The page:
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NBA: 1 unsung player from every Western Conference team


The NBA is full of superstars and All-Star-caliber players, but many guys play an unsung role for their respective teams. Perhaps not a household name nor one filling the stat line every day, these players do the work without much attention or praise attached to their name.

Here are 15 NBA players from the Western Conference who do a lot more than they’re given credit for.

Dallas Mavericks – J.J. Barea

The tiny veteran point guard out of Puerto Rico found himself signing a one-year deal for the veteran’s minimum to remain in the Mavs roster. That is no coincidence.

Barea isn’t getting anywhere close to the run he used to get in prior years, but he is serving as a mentor to a young Luka Doncic. Judging by Doncic’s performance this season, Barea has been an invaluable hold for the organization along with being a locker room and fan favorite to keep the spirits high.

Denver Nuggets – Paul Millsap

Rarely does a starter make this list, but Millsap has the wisdom of an old seer that many at his age don’t yet have. The 35-year-old was the 47th pick of the 2006 NBA Draft and worked his way to bump Carlos Boozer out of the starting lineup in his third year after the latter suffered a wave of injuries.

Most would have considered that enough of an achievement, but he turned himself into an All-Star and a quality frontcourt player. Millsap doesn’t have the same juice as he did in his heyday, but his work ethic and a vast range of experience serves as a great mentorship tool for a young Nuggets team.

Golden State Warriors – Kevon Looney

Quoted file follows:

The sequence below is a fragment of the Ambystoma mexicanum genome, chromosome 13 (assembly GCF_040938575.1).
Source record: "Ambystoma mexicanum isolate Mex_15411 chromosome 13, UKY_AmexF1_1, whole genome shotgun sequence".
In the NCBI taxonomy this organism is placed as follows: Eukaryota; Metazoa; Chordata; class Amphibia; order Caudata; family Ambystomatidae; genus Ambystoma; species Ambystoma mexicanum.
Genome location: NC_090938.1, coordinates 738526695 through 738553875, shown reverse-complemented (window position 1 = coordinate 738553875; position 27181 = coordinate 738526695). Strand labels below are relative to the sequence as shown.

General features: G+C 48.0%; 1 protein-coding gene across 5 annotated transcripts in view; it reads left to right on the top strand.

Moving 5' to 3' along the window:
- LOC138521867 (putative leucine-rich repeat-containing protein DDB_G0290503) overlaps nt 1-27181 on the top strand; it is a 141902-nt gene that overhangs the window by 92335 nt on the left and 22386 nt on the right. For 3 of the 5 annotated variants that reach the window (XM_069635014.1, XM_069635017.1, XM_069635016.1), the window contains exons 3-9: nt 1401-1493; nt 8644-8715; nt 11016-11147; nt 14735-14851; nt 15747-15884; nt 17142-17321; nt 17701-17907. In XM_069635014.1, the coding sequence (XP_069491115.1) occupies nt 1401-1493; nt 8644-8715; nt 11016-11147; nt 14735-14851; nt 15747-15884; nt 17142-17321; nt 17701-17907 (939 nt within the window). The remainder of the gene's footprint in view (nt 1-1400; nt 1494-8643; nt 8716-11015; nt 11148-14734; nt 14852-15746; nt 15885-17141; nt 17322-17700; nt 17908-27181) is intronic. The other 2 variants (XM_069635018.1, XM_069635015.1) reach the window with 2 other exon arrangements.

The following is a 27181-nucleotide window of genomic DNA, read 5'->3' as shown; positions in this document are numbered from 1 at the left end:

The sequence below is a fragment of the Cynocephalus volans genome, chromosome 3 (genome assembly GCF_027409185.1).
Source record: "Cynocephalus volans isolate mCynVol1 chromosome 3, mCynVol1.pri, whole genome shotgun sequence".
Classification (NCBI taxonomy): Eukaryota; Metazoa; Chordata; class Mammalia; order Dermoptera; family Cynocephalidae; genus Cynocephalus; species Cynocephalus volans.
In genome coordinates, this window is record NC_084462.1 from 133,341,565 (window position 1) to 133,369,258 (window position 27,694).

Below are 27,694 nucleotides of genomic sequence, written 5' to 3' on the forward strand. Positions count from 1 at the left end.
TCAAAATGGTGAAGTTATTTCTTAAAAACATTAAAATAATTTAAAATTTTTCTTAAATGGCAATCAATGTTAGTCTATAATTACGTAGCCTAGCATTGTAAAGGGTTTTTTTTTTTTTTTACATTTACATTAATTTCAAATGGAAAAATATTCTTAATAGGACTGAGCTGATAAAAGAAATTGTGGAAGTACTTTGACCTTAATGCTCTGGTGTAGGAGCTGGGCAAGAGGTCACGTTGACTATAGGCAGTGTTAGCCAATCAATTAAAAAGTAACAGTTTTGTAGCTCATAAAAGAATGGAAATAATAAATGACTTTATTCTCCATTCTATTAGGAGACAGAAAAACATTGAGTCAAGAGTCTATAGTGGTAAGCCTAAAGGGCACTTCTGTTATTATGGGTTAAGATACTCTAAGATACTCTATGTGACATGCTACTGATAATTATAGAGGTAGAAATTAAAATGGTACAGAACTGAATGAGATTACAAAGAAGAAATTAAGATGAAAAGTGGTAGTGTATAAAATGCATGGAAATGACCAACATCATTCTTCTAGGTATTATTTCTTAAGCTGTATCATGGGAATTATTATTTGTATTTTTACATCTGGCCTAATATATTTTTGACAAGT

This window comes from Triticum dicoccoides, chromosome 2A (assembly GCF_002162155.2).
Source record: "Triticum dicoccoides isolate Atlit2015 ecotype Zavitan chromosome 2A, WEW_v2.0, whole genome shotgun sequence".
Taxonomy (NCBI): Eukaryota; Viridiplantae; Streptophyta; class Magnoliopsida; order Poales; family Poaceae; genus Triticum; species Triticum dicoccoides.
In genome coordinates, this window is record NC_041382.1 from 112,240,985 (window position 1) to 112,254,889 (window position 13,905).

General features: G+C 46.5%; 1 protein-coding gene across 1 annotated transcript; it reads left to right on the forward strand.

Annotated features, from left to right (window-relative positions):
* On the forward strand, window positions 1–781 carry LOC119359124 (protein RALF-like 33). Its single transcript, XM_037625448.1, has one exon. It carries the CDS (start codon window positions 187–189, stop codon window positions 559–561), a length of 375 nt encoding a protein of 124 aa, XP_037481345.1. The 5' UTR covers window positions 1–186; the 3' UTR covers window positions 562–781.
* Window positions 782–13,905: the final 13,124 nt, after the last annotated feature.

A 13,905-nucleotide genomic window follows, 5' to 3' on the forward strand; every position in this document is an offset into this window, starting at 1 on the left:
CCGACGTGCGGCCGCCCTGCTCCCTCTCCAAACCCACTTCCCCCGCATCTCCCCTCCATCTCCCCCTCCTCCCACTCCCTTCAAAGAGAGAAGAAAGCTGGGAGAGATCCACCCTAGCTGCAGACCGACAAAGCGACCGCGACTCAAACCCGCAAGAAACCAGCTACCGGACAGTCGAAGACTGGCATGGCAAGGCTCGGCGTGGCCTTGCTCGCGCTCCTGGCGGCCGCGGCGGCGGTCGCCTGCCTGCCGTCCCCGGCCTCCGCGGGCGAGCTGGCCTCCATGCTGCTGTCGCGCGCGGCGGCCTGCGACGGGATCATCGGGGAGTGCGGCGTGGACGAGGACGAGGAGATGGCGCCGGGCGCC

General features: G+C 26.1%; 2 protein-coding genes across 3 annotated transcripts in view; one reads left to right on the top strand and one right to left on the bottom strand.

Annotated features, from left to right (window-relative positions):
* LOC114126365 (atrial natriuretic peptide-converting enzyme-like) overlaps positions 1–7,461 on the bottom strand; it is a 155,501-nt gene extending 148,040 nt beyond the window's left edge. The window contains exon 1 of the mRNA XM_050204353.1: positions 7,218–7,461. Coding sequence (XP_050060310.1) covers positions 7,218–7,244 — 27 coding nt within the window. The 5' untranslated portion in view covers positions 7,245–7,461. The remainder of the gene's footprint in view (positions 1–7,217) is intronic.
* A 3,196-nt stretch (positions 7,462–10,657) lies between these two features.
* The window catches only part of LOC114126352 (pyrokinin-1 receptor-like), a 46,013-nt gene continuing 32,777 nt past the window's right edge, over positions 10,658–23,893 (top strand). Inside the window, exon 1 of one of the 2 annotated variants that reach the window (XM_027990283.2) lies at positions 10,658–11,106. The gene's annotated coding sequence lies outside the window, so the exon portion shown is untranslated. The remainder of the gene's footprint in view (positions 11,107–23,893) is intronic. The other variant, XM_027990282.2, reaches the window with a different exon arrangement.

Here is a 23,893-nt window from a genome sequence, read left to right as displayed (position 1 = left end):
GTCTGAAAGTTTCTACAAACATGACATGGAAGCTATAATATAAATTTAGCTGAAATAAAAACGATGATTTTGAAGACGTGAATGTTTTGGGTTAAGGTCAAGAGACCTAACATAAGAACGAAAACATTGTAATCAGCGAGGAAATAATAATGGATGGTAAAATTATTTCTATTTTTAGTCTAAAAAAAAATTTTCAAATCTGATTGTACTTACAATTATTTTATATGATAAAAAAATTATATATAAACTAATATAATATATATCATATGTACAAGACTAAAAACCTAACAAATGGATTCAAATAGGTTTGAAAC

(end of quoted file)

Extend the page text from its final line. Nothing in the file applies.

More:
This was perhaps the hardest team to choose for, considering the injuries and wholesale changes in the roster. Looney is a strong pick, considering his blue-collar approach to basketball and his relentlessness on the court.

The 6-foot-9 forward has had a rough go with injuries lately, but if he can ever get those right he can prove to be the linchpin he was for those Warriors title teams in 2017 and 2018.

Houston Rockets – Ben McLemore

Much has been made about the small forward competition between former NBA Sixth Man of the Year Eric Gordon and newcomer Danuel House Jr. Yet it’s McLemore that provided some long-range aid when Gordon was out with an injury and House struggled.

The former Kansas product had two stints with the Sacramento Kings and another with the Memphis Grizzlies in his young career, but it looks like he’s found his spot in Mike D’Antoni’s offense after impressing this season.

Los Angeles Clippers – Landry Shamet

Shamet made a name for himself at the national level through his performance in the first round of the playoffs last season.

He’s recently become a starting option for Doc Rivers, but his timely shooting has become a luxury for a Clippers team that already boasts the best bench in the league. Not bad for the 23-year-old marksman.

Los Angeles Lakers – Dwight Howard

Howard has been constantly lauded by every Lakers player and coach this season, it seems. Yet the luxury of having a starting-caliber player come off the bench and accept an auxiliary role for a championship team is something many undervalue.

Only a year ago, Howard was signed by the Washington Wizards to a two-year deal to be the team’s starting center. Injuries derailed that dream and ultimately put him in this situation. He’s now shooting a career-high 73.2% from the field and giving the Lakers no loss at either end of the floor.

Memphis Grizzlies – Tyus Jones

All the buzz in Memphis surrounds No. 2 overall pick and likely NBA Rookie of the Year Ja Morant, yet his trusty backup point guard Tyus Jones is deserving of some praise too.

The former Minnesota Timberwolves backup is averaging a sound 7.4 points and 4.4 assists while shooting a career-high 45.9% from the field and 37.9% from deep. He’s also been a huge part of why the Grizzlies’ second unit has managed to keep and even grow leads with Morant off the floor.